Ghostbusters Afterlife Review

Review | Ghostbusters: Afterlife

“In Ghostbusters Afterlife Jason Reitman delivers a nostalgic and heartfelt love letter to the originals while forging his own unique path”

REVIEW: GHOSTBUSTERS AFTERLIFE

‘Ghostbusters’ and to a lesser extent ‘Ghostbusters II’ are movies that a certain generation still loves and adore to this day. Created by Dan Aykroyd and Harold Ramis, the films evoke a nostalgic feeling for those of us who grew up in the 1980s. And the original film remains one of the best comedies that the decade had to offer. Over the years, a third film in the franchise was mooted, planned but never came to fruition. A female-led reboot hit screens back in 2016 but never came close to hitting the heights the original movies easily reached. And then we were given the shock news that Jason Reitman, son of the original director Ivan would be bringing us a third film in the franchise. One where we would be back in the original timeline.

PANDEMIC DELAYS

Thanks to the ongoing COVID-19 pandemic, the film has suffered several delays in getting into theatres. Originally slotted in to release on July 10th, 2020; the film was pushed back to June 11th, and then November 11th before settling into a November 19th slot. The delays have seen excitement ramped up for the film and several teasers and full trailers have made the anticipation hit terrific heights.  Could this be the third film we have all been waiting for? Would the film slot effortlessly into the franchise? How would they overcome the sad death of co-creator Harold Ramis? And could Jason Reitman conjure up a film worthy of the ‘Ghostbusters’ name?

A NOSTALGIC AND HEARTFELT SEQUEL!

I’m happy to report that that the answer to that last question is a resounding YES! ‘Ghostbusters: Afterlife’ is, quite simply, a love letter to the original films. It moves the franchise on from its 1980s heyday while forging its own path and standing on its own two feet. It takes the franchise forward while also giving a thankful and respectful nod to what has gone before. To what makes ‘Ghostbusters’ the much-loved franchise that it is. It is full of terrific surprises, some laugh-out-loud moments of hilarity. And it is also clever enough to give us a sense of nostalgia, to bring us back to what made us love the first two films so much. And it is all the better for it.

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GHOSTBUSTERS: AFTERLIFE | A SPOILER-FREE REVIEW

The minute the film starts, we know we are in for a terrific ride. We open with a pick-up truck racing away from an old mine. On the passenger seat lies a ghost trap, its red light flashing to indicate it contains a spirit inside. Something is chasing the truck, pursuing it as it races away. It gives chase until we reach a farmhouse where the driver stands on its porch, holding the trap up for the spirit to see. This opening will set up the events that will follow later in the film.

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A young mother, Callie (Carrie Coon), and her two young children Trevor (Finn Wolfhard) and Phoebe (a terrific performance from young actress McKenna Grace) face eviction from their home. Callie has received the news that her estranged father has passed away, leaving her his property in Oklahoma. She plans to travel there, collect his possessions, and sell the place. All this comes too late to rescue the family from eviction.

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Mr. Gary Grooberson (Paul Rudd) and Callie (Carrie Coon) in Columbia Pictures’ GHOSTBUSTERS: AFTERLIFE.
PHOEBE, TREVOR, AND MR. GROOBERSON

Phoebe is enrolled in summer school where she is to be taught by the fun Mr. Grooberson (Paul Rudd, hilarious).  His method of keeping the kids under his tutor ledge happy is to wheel in an ancient TV and VHS player on which he shows old 1980s horror movies.  Phoebe meets and befriends a young podcaster named Podcast (Logan Kim, one to watch in the future). Trevor meanwhile, has the hots for a young waitress, Lucky (Celeste O’Connor) in the town’s diner.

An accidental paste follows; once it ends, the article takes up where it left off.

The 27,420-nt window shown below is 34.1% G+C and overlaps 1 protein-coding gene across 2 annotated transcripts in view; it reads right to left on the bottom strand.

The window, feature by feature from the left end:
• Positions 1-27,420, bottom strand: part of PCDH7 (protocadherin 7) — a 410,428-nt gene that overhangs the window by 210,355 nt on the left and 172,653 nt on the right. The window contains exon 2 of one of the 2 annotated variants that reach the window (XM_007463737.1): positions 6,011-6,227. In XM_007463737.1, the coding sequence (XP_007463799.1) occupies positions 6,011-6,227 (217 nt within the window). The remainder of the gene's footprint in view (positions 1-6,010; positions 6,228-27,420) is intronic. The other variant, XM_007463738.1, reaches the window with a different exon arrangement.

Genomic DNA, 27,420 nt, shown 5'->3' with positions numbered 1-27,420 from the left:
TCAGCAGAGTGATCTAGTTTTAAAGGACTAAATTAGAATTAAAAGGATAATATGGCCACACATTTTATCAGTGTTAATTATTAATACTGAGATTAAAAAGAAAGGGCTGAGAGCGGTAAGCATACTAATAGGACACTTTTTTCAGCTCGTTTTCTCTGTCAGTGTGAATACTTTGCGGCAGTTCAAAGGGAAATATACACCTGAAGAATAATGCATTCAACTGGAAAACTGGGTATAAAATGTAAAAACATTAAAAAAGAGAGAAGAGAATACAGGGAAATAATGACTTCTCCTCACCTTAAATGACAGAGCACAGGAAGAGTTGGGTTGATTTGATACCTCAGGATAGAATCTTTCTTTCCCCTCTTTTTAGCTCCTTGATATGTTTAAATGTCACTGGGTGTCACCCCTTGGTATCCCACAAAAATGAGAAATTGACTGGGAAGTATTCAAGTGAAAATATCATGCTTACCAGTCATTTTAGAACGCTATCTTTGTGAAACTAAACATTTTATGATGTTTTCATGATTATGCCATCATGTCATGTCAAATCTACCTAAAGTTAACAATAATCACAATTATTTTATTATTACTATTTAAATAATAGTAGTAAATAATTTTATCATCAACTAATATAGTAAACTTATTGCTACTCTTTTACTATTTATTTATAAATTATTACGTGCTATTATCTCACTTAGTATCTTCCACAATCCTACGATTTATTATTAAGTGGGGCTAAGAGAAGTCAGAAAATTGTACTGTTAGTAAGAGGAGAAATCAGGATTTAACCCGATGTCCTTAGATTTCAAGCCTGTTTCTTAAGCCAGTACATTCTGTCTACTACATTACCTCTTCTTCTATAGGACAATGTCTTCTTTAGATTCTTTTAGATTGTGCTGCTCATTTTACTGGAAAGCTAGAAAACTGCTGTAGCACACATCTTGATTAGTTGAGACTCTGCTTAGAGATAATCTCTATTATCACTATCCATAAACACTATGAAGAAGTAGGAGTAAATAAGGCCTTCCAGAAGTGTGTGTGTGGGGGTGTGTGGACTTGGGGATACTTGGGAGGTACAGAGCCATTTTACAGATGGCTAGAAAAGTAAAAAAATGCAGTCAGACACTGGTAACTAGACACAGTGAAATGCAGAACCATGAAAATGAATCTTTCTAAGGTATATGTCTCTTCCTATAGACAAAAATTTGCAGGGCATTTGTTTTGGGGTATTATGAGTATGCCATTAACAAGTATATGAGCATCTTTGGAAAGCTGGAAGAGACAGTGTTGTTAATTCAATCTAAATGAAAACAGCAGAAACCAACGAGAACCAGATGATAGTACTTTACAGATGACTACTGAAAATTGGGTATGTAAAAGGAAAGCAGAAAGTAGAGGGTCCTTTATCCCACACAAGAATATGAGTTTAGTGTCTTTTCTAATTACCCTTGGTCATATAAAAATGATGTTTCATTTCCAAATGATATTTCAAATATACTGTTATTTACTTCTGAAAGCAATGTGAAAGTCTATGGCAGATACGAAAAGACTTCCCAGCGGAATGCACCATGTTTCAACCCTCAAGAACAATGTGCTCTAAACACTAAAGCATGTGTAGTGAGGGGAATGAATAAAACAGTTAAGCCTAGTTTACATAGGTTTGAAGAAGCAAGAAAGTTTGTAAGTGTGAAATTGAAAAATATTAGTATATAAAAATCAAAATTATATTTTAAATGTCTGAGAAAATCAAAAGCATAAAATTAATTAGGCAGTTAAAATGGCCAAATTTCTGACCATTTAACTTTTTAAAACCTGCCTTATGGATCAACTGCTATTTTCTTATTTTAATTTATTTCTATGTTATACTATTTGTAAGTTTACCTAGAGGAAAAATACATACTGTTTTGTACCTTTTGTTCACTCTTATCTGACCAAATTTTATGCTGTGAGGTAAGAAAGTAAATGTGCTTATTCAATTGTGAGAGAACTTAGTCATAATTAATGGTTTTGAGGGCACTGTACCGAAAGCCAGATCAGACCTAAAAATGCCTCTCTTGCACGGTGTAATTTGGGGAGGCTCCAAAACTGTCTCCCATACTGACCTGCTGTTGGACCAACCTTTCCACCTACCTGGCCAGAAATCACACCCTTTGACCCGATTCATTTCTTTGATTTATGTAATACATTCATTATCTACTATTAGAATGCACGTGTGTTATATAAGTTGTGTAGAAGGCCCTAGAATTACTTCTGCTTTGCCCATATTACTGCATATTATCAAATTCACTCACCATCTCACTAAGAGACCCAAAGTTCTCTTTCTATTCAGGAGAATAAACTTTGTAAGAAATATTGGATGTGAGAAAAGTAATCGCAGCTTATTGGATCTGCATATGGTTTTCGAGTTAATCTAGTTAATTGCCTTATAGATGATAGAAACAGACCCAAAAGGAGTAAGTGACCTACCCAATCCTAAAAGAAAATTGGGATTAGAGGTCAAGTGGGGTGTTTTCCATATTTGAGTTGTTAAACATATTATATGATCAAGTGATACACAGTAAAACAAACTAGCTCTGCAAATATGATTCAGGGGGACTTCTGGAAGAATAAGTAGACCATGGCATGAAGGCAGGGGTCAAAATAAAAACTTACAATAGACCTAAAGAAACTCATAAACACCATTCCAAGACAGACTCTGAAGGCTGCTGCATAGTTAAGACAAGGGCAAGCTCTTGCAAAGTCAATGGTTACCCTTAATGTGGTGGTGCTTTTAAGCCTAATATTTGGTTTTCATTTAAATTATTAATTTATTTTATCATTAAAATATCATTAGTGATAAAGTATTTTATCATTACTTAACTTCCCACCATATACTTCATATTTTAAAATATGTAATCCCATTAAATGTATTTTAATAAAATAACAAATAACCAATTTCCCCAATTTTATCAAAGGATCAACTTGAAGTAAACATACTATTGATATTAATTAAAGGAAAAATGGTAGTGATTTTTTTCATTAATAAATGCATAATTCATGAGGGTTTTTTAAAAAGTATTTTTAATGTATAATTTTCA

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Trevor (Finn Wolfhard) in Columbia Pictures’ GHOSTBUSTERS: AFTERLIFE.
DISCOVERIES

Phoebe comes across a handheld machine under a chair at the house. A strange machine that seems to come to life on occasion. One night, the machine comes to life, waking her. It leads her on a tour through the house and outside where she comes across an old fireman’s pole. Trevor has discovered an old, white hearse in another building. Rusty, neglected and needing work, Trevor decides to try and get it working. Meanwhile, the mine is beginning to clear its throat.

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Lucky (Celeste O’Connor), Trevor (Finn Wolfhard), Phoebe (Mckenna Grace) and Podcast (Logan Kim) in Columbia Pictures’ GHOSTBUSTERS: AFTERLIFE.
NO SPOILERS!

I shall leave it there. By going any further, I run the risk of entering into spoiler territory, which I shall not do. But I can say that Ghostbusters Afterlife, at times, resembles the 1980s coming of age story. For the most part, the adults play second fiddle to the kids. But that is what gives the film its immense charm. While Trevor thinks he knows everything (what teenager doesn’t), Phoebe is on a journey of discovery. She is already a smart cookie and is a chip off her grandfather’s block. This is, in essence, more her story than many of the other characters. And we gladly join her along the way. Several scenes have already been teased or shown to us so it isn’t a spoiler to say they are executed brilliantly. The shopping mall scene featuring Grooberson and the ‘Mini-Pufts‘ is hilarious. The return of the Terror Dog brings a smile to our faces. And, of course, we know who the vocal cameo in the trailer is.

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The Mini-Pufts in Columbia Pictures’ GHOSTBUSTERS: AFTERLIFE.
THE CHILDREN

As I’ve already said, the adults play second fiddle to the kids. But it works in the film’s favor. Finn Wolfhard as Trevor begins the film as the typical teenage boy. Knows everything, is too cool for school but once he sees Lucky, his hormones kick into high gear. During the film, he turns into someone we can get behind. Celeste O’Connor has the role of the token love interest but she turns in a genuinely warm performance as Lucky. Logan Kim gives us a great performance as Podcast. Although seemingly annoying to begin with, he soon grows into a character that we can cheer for, and he does get some great shining moments.